The soothing melodies of Christmas flowed through the high school auditorium on Tuesday as the Old Rochester Music Department held its annual Holiday Concert. The ORR Jazz Combo, Jazz Band, Concert Band, and Chorus were all dressed to impress in black and white, ready to perform the pieces they have been preparing since the beginning of the school year.
The concert began with the Jazz Combo taking the reins as the first group to perform. The combo is separate from the other groups as it is not a class and practices after school on their own time. The combo has five members: Maxxon Wolski on vibes, Jack Roussell on trumpet, Shane Fitzgerald on guitar, Damon Ivester on bass, and Eli Kovacevich on drums. The combo played a selection of three songs: Stablemates by Benny Golson, Moanin’ by Art Blakey, and St. James Infirmary by Louis Armstrong. Each song boasted solos from one or more of the members of the combo.
Next in line to play was the Jazz Band, which is, in a way, like a smaller denomination of the concert band. The Jazz Band practices and plays its own pieces, as well as playing songs with the concert band, too. This year, the Jazz Band played the classic A Charlie Brown Christmas medley arranged by Murtha, which was “a medley of fun and entertaining songs,” as saxophonist Joshua Garcia explained. Morning Mist by Toshio Mashima, There’s the Rub by Gordon Goodwin, and another classic, Santa Baby arranged by Holmes, with Lillie Farrell and Samantha Babineau providing vocal accompaniment, rounded out the Jazz Band’s performance.
And then the ORR Chorus took the stage – the girls in their black gowns surrounding a group of boy vocalists in white shirts smack dab in the middle. The chorus began with Carol of the Bells, a classic Christmas song arranged by Peter Wilhousky, and continued on to White Winter Hymnal by Robin Pecknold of the band Fleet Foxes. Then came I’ll Be Home For Christmas by Kim Gannon and Walter Kent. Riley Nordahl, a junior, started off the song with a solo. As the chorus began taking their seats, one member of the chorus took a microphone and requested that conductor Mr. Michael Barnicle and his wife sit in the front row for a surprise. Five members of the chorus then began to sing Walking In The Air from the Christmas movie The Snowman, which held special meaning to the couple. Paul Sardinha, the director for the school’s drama club who thought to sing the song, accompanied the vocalists on piano.
Next came the concert band, which began their set with Festive Songs of Christmas by Frank Erickson, which combines numerous classic holiday songs into one festive composition. Then came the traditional British folk Christmas carol The Holly and the Ivy, arranged by Tom Wallace, which showcased the smooth legato sound the concert band is capable of.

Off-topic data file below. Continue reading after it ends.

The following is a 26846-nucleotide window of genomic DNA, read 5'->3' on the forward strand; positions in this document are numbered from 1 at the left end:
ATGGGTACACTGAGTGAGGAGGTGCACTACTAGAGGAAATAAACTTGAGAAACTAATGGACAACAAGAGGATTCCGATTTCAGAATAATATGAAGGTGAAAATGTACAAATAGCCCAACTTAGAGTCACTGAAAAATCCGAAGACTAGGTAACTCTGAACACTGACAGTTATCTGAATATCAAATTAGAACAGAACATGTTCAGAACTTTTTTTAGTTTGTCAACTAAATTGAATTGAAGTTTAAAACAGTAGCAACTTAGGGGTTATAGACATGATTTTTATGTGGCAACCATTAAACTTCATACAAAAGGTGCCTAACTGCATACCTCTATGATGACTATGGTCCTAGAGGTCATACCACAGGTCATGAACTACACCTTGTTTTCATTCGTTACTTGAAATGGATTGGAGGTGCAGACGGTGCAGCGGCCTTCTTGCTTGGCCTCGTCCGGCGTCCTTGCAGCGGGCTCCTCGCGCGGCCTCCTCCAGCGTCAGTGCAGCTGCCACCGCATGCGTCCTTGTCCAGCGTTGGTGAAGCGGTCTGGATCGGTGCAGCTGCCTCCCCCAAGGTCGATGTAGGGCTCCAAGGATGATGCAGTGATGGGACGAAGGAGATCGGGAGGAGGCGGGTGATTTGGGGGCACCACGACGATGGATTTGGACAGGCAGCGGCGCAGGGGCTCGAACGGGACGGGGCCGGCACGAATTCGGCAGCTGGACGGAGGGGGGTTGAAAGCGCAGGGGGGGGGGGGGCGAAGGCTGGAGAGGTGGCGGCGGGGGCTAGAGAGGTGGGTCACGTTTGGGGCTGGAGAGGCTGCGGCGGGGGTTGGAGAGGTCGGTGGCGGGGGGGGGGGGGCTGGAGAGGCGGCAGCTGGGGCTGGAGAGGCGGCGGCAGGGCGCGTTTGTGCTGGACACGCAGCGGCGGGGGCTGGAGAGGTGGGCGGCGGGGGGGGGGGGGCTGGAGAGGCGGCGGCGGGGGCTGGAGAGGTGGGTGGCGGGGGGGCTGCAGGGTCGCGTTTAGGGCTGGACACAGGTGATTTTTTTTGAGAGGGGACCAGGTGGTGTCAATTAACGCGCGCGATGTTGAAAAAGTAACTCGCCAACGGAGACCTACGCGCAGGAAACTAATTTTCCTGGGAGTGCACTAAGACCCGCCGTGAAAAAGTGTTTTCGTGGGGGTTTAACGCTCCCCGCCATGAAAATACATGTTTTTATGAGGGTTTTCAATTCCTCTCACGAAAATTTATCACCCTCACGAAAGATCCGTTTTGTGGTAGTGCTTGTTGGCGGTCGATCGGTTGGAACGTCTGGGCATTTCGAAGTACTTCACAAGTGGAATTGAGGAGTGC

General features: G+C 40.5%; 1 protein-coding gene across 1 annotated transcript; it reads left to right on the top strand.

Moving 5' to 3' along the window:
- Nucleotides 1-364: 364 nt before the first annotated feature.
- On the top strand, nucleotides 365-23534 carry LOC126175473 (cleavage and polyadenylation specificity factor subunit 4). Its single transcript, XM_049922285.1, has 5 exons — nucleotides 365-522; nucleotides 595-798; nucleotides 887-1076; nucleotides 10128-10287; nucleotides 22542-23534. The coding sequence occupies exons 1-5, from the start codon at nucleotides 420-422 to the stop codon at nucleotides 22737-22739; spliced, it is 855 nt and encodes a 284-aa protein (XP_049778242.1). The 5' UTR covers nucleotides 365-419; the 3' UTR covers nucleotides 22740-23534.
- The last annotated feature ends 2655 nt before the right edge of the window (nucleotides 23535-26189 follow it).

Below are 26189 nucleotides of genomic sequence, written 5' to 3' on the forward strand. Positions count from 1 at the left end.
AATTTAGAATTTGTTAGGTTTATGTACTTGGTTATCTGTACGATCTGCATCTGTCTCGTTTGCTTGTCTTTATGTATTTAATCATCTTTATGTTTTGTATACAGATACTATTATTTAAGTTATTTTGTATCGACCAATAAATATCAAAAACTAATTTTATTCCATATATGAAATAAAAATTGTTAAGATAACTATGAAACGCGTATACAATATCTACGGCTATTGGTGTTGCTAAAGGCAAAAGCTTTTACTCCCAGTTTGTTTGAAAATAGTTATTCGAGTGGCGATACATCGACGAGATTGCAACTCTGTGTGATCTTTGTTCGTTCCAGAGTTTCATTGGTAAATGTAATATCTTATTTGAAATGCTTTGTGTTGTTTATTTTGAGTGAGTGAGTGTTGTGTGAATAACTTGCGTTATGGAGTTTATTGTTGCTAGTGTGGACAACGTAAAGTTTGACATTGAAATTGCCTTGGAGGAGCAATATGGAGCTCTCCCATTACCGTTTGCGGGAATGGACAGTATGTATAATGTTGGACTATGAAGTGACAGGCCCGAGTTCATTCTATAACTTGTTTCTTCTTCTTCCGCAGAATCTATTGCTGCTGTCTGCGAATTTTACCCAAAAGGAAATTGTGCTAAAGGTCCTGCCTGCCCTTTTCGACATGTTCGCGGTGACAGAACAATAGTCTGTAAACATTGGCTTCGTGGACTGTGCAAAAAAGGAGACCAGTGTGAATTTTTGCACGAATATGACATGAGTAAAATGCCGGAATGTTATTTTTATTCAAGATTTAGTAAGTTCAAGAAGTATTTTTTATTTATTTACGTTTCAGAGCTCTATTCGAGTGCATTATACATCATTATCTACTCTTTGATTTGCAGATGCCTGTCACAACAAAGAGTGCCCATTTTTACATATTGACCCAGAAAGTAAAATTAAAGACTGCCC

The chorus then made another appearance to sing Mele Kalikimaka by Robert Anderson, which brought a tropical sound to the otherwise wintery concert. The song was a hit and a favorite of junior Jonathan Kvilhaug “because it combined both the musical talents of individual members as well as a very festive spirit.” The final piece performed by the chorus was Let There Be Peace On Earth arranged by Altimari, with a solo by Old Rochester vocalist Kelly Bruce. Then, to wrap up the concert, the concert band played Sleigh Ride by Leroy Anderson.
How did the students performing in the concert feel about their sound?
“When you’re performing, you feel so insecure about how it’s going,” said senior vocalist Hannah Dean. “But the band was wonderful, the jazz combo was amazing, the jazz band was great, the chorus did fantastic, and Mr. Barnacle, as always, was wonderful.”
Pulling a concert together isn’t easy, as chorus member Tori MacLean justified when explaining the challenges of the song White Winter Hymnal.
“We were really struggling with it, but then we all came together and performed it well,” said MacLean.
For the song, the chorus had to do a series of different movements like patting their hands on their shoulders to create different rhythms and sounds, on top of learning the words and dynamics of the composition. With so many people in chorus, it was difficult to keep everyone together, and yet they managed to do so wonderfully during the performance.
No instrumentalist can escape the inevitable wrong note or incorrect tempo in rehearsals, and the Old Rochester band faced the same frustrations held by the chorus. Through time and practice, however, the concert band managed to play their songs with seemingly minimal errors.
“This concert went very well, much better than I expected, in fact,” said clarinet player Mary Roussell, while explaining how the concert band worked together in order to play in unison and perform well for the community.
As for the rest of the Christmas season, the band and chorus will perform at Faneuil Hall in Boston, and then out comes new music to be practiced for the next concert.
By Sienna Wurl